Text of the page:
Hallowe’en Countdown V, Day 15

« Get ready for the future: it is murder. » — Leonard Cohen

Since Hallowe’en isn’t as widely celebrated in Europe — Ireland and the rest of the U.K. aside, obviously — as it is in North America, it’s not always evident and easy to keep the countdown truly international. No worries: in such a situation, I’m no stickler — I’ll take the spirit of the law over its letter.

The first (and until now, only) time I posted about Thomas Ott, I wound up with a contender for least-popular post in this blog’s history. Have I learned my lesson? Heavens, no. I live, perhaps naïvely, in the belief that our audience has grown in the interim, and that said audience is ever more attuned and receptive to our quirks.

Here, then, is some gallows humour from Mr. Ott. Don’t try this at home, unless…

Top: The Night Porter, anyone?
Er… Top: Deadly Weapons, anyone?
Originally published in Tales of Error (Oct. 1989, Edition moderne, Switzerland). Yes, a book in English by a German-speaker from a Swiss publisher with a French name.
The Exit collection (Sept. 1997, Delcourt) gathers the essential bits of Ott’s first three albums (Tales of Error, Greetings from Hellville and Dead End), as well as some new pieces.

For more poisoned goodies from Mr. Ott, just plod your carcass over to his official website.

-RG

Hallowe’en Countdown V, Day 6

« There’s money, all right! I quoted Mrs. Tarrent a hundred slugs for this trip and she never batted a tonsil! » — Ken Shannon’s on the job.

Reed Crandall (1917-1982), one of the final additions (mid-1953… late in the ballgame!) to EC Comics’ immortal roster, previously spent most of the Golden Age years (1941-53) exclusively working for Quality Comics, and it was only when the publisher began to scale back its output, in 1953, that Crandall began to look elsewhere for additional work. After EC, he would make landfall at George A. Pflaum’s Treasure Chest of Fun & Fact, a story we’ve touched upon earlier this year.

Hard-boiled private eye (was there any other kind?) Ken Shannon was introduced in Quality’s Police Comics with issue 103 (Dec. 1950), and right away grabbed the cover spot (dethroning Plastic Man, no less!), which he doggedly retained to the bitter end, namely Police’s final bow, issue 127 (Oct. 1953). Concurrently, Shannon’s investigations were spun off into his own book, over the course of ten issues (Oct. 1951 to Apr. 1953).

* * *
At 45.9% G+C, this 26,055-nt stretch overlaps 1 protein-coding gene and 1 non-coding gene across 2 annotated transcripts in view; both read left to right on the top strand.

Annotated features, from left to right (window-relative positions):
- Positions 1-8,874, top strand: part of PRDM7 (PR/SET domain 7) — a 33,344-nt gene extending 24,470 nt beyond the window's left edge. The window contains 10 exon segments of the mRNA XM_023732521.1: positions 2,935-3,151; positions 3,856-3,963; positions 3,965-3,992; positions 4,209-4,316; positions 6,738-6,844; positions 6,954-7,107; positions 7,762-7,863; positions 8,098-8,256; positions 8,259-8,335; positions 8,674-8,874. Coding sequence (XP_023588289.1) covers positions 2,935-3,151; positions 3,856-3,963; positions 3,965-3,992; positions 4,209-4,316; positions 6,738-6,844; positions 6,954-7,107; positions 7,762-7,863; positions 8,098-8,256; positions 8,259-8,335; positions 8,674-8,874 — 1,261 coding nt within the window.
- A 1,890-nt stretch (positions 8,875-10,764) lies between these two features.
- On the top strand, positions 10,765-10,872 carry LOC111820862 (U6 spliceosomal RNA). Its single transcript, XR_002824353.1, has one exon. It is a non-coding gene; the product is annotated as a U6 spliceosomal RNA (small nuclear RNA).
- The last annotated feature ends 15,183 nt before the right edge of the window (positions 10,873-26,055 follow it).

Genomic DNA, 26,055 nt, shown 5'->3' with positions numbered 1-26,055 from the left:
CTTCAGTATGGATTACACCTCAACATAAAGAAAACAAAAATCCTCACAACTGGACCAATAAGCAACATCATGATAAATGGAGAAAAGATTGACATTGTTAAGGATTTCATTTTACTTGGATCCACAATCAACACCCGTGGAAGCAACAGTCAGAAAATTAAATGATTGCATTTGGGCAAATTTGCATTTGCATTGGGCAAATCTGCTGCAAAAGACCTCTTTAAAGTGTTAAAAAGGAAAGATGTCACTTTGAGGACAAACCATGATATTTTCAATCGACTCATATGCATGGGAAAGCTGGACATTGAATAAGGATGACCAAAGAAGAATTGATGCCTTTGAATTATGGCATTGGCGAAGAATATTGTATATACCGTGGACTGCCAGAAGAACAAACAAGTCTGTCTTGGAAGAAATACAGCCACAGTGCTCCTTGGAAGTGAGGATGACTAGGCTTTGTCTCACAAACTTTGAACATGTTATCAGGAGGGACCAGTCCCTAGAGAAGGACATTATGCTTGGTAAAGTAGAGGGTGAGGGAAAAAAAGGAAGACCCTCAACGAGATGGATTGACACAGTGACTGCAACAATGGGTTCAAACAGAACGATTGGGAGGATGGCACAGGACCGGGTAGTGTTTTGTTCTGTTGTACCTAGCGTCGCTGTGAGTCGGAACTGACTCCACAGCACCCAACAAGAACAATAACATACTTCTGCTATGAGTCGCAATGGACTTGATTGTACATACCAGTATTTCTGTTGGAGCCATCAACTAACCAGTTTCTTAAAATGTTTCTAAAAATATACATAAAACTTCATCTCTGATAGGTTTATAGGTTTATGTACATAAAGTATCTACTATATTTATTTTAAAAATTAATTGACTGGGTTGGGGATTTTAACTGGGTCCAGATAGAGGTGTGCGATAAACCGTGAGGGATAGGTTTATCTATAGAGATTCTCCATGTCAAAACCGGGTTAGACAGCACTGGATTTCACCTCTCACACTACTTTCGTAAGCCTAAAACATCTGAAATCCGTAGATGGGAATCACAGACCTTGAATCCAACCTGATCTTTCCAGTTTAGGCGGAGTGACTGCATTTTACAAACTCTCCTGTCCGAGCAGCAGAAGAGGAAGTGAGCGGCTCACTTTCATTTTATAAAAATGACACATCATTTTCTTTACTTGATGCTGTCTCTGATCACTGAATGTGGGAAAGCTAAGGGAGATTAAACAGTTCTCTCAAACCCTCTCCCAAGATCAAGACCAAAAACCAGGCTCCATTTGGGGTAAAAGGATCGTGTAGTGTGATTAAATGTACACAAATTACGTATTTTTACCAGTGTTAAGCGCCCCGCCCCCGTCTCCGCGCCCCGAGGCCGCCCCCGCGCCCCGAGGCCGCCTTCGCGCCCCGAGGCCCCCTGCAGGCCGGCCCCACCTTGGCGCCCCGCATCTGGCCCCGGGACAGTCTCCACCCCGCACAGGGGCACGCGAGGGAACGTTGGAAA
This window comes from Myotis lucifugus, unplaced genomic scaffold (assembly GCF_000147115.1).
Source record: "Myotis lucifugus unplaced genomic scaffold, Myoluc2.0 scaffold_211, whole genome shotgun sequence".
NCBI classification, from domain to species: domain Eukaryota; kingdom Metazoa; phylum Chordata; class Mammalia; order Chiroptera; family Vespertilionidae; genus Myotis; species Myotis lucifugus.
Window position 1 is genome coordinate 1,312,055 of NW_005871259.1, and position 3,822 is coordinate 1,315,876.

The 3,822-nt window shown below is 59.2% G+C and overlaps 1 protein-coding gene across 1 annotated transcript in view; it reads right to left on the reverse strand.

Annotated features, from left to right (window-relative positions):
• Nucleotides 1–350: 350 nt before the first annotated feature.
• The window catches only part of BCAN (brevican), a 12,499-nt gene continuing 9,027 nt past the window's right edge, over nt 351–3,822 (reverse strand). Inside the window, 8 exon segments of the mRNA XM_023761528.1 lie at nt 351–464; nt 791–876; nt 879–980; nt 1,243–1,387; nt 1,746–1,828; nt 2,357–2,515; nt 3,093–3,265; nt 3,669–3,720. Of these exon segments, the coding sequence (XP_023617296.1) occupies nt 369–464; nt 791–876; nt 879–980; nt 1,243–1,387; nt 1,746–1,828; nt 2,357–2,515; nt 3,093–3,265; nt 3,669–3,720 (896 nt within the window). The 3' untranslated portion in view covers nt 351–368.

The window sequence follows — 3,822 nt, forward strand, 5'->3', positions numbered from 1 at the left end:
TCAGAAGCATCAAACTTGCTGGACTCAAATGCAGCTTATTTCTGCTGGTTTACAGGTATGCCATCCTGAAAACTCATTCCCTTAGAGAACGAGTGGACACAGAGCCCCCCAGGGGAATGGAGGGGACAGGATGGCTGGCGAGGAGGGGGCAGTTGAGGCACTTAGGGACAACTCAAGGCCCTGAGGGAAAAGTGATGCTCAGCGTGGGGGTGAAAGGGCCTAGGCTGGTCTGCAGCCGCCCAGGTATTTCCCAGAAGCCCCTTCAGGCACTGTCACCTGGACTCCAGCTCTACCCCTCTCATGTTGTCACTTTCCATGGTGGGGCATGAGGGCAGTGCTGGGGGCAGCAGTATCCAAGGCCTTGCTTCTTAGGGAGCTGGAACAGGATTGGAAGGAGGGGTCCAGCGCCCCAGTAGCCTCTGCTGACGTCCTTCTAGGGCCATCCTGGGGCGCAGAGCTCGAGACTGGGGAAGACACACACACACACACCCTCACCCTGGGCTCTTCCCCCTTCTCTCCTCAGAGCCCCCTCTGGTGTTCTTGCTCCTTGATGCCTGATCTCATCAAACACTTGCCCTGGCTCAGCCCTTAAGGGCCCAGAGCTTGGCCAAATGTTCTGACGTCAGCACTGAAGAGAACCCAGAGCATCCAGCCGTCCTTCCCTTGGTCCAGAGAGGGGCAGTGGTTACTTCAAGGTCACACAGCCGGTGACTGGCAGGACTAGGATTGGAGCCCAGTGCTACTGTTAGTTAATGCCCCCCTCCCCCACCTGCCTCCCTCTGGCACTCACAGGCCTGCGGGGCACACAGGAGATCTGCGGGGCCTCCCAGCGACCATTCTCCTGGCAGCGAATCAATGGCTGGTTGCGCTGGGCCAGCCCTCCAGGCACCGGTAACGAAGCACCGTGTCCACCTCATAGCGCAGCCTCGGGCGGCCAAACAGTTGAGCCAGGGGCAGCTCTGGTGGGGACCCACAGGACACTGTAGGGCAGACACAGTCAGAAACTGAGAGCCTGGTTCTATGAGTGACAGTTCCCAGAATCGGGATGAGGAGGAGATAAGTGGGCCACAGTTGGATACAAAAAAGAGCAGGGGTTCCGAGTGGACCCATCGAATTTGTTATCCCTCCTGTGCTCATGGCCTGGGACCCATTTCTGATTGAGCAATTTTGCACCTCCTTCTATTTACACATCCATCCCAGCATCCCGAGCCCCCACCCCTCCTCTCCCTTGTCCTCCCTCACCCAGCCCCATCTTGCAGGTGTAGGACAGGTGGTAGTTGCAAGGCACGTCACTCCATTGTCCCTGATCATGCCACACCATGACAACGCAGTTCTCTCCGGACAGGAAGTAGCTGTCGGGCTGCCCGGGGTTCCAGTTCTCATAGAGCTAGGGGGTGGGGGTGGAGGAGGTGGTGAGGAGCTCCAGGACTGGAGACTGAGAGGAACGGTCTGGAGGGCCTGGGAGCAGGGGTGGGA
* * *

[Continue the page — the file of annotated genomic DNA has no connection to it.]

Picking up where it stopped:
Shannon certainly had his share of unusual cases to puzzle out, and here are the spookiest!

This is Ken Shannon no. 3 (Feb. 1952, Quality). From what I’ve seen and heard, these babies are scarce.
The cover story’s introductory splash. Read the entire issue here!
This is Ken Shannon no. 6 (Aug. 1952, Quality). Read the entire issue here!
And this is Ken Shannon no. 7 (Oct. 1952, Quality). Read the entire issue here!

-RG

Warren Kremer Aces It!

« Michelangelo was a ‘lefty’ » — Warren Kremer (a southpaw himself, a common attribute among artists)

I can’t help returning to Warren Kremer (today’s his birthday, not coincidentally; he was born on June 26, 1921, passing away on July 23, 2003), first because I adore his work, and second because I quite concur with Jon B. Cooke‘s bold but sensible assertion that Kremer…

« … is an extraordinarily talented artist. A master of design, character nuance and just plain exquisite drawing ability, he is perhaps the most underrated – or even worse, ignored – comic book creator of significance in the industry’s history. »

And why is that? A combination of working outside the superhero genre and of doing it, uncredited and for decades, on the ole Harvey Family Plantation.

This blog’s It’s a Harvey World category might as well be called It’s a Kremer World, since he’s pretty much had the spotlight to himself.

But Kremer’s comics career precedes his arrival at Harvey; after working for the pulps in the late 1930s, he entered the comic book field, and a sizeable chunk of his early work was done for Ace Magazines (1940-56), and this is the area we’ll be exploring today.

A rare foray into super-heroics, this is Banner Comics no. 5 (Jan. 1942, Ace); the guy with the star mask is ‘Captain Courageous’.
This is Super-Mystery Comics vol. 5 no. 6 (June 1946, Ace), featuring Mr. Risk in Riddle of the Revolutionary Portrait. Read it here! Kremer was signing as ‘Doc’ at the time.
Dig all that detail! This is Super-Mystery Comics vol. 6 no. 3 (Dec. 1946, Ace), featuring Bert and Sue in The Adventure of the Murdered Medium; read it here!
Boasting a snazzy new logo, this is Super-Mystery Comics vol. 7 no. 3 (Jan. 1948, Ace), featuring Bert and Sue (Ace’s Nick and Nora?) in Hell Bent for Election!. Read it here!
Eight years before DC’s Challengers of the Unknown, Ace came up with Challenge of the Unknownà chacun son tour. This is the first of its two-issue run, no. 6 — but of course! (Sept. 1950, Ace); pencils by Kremer, inks possibly by Al Avison. Read it here!
Three steps to a Werewolf. Kremer’s rough cover design…
The printer’s cover proof…
… and final publication switcheroo! One might surmise that someone got cold feet about CotU. This is The Beyond no. 1 (Nov. 1950, Ace). Read it here!